Resilience is a hot topic these days for leaders, teams and the individuals within them. And is it any wonder when you consider just how much uncertainty and challenge the world and markets continue to create, as well as the pressurised lives we all lead?
As a skipper of a team taking part in the BT Global Challenge Round the World Yacht Race, it was one of the most important factors that not only kept us on the racecourse and in one piece, but also competitive with the best in the fleet. Now as a motivational keynote speaker, I’ve made it my mission to share what we learnt, as it’s not just about being tough minded as most people think. We identified 8 distinct factors that need to be in play to remain resilient.
Building on the first 5 episodes here’s episode 6 that talks about the importance of having ‘Belief’. To see the previous episodes, click here
So why is belief the 6th factor? Well, belief is about having trust, faith and confidence in our abilities, and it’s crucial to have that when faced with difficult or challenging circumstances as it allows us to confront them with vigour. Without belief, we can quickly doubt our abilities, leading to anxiety, fear and a muted response that’s often not sufficient to overcome the challenge ahead leaving us weak and vulnerable. And for those of us in leadership positions that can be fatal. Because if we don’t believe we can do something then very quickly those around us won’t think they can too, exacerbating the problem.
In the Global Challenge, belief was crucial, especially when you consider the nature of the crew volunteers who are taking part being total amateurs and the challenge they were undertaking. These were ordinary people trying to achieve an extraordinary thing, so it’s not like sailing in some of the toughest conditions on the planet for long time periods was the norm for them. Which is why the training was carefully designed to build belief in their own abilities, slowly but surely stretching them to take the next step until they felt proficient at sailing in pretty much any conditions after an intensive 4 weeks. The rest they would learn by doing.
That said, having confidence in their own abilities was just one part of what they needed to feel confident on board. Another part was having belief in the team. We all knew that no one of us could sail this boat around the world but we all hoped that collectively we could. And that team confidence was nurtured over many a training session out on the water, through team building exercises that helped to build trust between us, and by having an aligned view about how we were going to tackle the race that made sense to all. One of the big things that helped were our team values, that all had input in creating. They were simply stated as ‘Safe, Happy and Fast’ and morally they felt right, and were a good signal to the crew that this was about striking the balance between doing well in the race, having a good time and keeping everyone in one piece which also gave people confidence.
The final part was having faith in me as a leader. And considering I was one of the youngest and least experienced that might have been a challenge, had it not been for the fact that I was well known to all the crew having been a training skipper for the two years leading up to the race. And training took part out of Plymouth, UK in the winter months, meaning that we’d regularly be out their battling gale force winter storms with the new recruits. My ability to do that month in month out gave them faith, and to be honest it was also the making of my own self belief that I could take on this race.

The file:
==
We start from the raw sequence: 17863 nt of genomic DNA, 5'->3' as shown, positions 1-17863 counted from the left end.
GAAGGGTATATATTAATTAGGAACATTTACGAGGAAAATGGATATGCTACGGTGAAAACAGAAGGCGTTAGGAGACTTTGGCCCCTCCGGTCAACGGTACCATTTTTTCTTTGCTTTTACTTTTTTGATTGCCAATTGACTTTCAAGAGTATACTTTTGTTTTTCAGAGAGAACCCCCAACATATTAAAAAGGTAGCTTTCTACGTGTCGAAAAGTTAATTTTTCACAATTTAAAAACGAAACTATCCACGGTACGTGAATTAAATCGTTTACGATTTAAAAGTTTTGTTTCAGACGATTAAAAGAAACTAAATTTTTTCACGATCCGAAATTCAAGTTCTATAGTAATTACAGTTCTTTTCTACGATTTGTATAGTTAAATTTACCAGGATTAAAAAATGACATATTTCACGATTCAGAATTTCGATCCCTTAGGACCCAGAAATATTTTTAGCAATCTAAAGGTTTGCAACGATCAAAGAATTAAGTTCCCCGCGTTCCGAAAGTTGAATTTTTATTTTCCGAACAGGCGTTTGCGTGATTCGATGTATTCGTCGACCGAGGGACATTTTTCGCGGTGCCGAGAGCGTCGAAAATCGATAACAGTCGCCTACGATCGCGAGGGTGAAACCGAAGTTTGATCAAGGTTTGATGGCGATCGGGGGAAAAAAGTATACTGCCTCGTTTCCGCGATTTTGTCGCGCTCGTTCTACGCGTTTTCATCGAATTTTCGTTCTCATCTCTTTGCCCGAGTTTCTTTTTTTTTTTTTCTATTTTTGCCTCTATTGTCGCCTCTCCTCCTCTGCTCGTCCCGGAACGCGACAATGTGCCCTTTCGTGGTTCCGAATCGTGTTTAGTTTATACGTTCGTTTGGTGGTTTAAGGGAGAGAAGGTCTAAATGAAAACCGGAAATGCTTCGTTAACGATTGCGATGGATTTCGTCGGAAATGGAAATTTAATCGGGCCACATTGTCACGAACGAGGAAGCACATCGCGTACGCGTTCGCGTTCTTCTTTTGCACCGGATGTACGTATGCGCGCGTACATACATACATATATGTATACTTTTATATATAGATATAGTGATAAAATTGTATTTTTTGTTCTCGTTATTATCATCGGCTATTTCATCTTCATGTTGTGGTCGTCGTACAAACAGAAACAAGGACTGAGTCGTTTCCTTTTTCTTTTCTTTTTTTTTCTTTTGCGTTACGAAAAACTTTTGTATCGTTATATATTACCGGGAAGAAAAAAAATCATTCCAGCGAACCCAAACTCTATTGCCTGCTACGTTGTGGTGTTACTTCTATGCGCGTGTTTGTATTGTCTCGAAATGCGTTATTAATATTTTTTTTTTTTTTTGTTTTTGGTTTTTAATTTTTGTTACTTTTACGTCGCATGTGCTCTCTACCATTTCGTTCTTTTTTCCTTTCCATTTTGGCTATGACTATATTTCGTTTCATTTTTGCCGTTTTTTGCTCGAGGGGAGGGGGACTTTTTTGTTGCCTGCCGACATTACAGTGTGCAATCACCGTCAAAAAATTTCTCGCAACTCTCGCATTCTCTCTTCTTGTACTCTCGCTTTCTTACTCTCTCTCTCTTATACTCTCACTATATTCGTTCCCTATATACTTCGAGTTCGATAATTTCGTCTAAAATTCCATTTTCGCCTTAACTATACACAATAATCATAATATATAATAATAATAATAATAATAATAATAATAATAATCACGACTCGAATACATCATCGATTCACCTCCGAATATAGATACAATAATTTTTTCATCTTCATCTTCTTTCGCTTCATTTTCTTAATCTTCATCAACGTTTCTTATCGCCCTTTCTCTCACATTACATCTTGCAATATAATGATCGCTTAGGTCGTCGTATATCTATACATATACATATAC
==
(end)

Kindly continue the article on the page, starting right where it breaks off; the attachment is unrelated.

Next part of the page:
So, there’s no doubt experience helps build trust and faith in us and others. If we’ve done something before and we were ok then we’ll be confident to tackle it again. But sometimes we need to remind ourselves of that, especially if we’re facing something that’s on a whole new level. And so it was as we stared down the barrel of leg 5, an epic 42-day leg that stretches some 7200 miles the wrong way through the southern ocean from Sydney to Cape Town.
As we neared the start I could see the crew getting more nervous, wider eyed, drier mouthed, sweatier palmed, not helped by the talk on the dock and everyone winding each other up about just how bad this was going to be. So, in the briefing session I confronted it, making sure I was a picture of calm. “There’s nothing we can’t handle on this next leg” I said, “just as we have on every other. We’ve been through hurricanes and many a storm as fierce as we will encounter, it’s just that we’re going to go through more of them in a row. So, we’ll take them one at a time, make sure we’re prepared, look after each other, sail safe, happy and fast and we’ll all be just fine.” The lift in the mood was palpable.And throughout the leg I was always mindful of what words were needed whenever I addressed the crew. To have them believe in themselves and the team and the progress we were making.
So that’s why belief is the 6th factor. But what if I encounter something new I hear you say. What do I do then? Well, have a look at the tips below that will help build or re-build belief in you or your team:
Top Tips to help you build belief
Think of the times that you’ve overcome previous challenges to remind yourself just how much you’re capable of.
Find a ‘loving mirror’, someone else who believes in you even if you don’t to offer encouragement.
Break the task down into key stages so it’s not such a mountain to climb
Tackle the task one stage at a time, starting with the easiest stage first to build confidence.
The only way out is through. So, take a deep breath and dive in.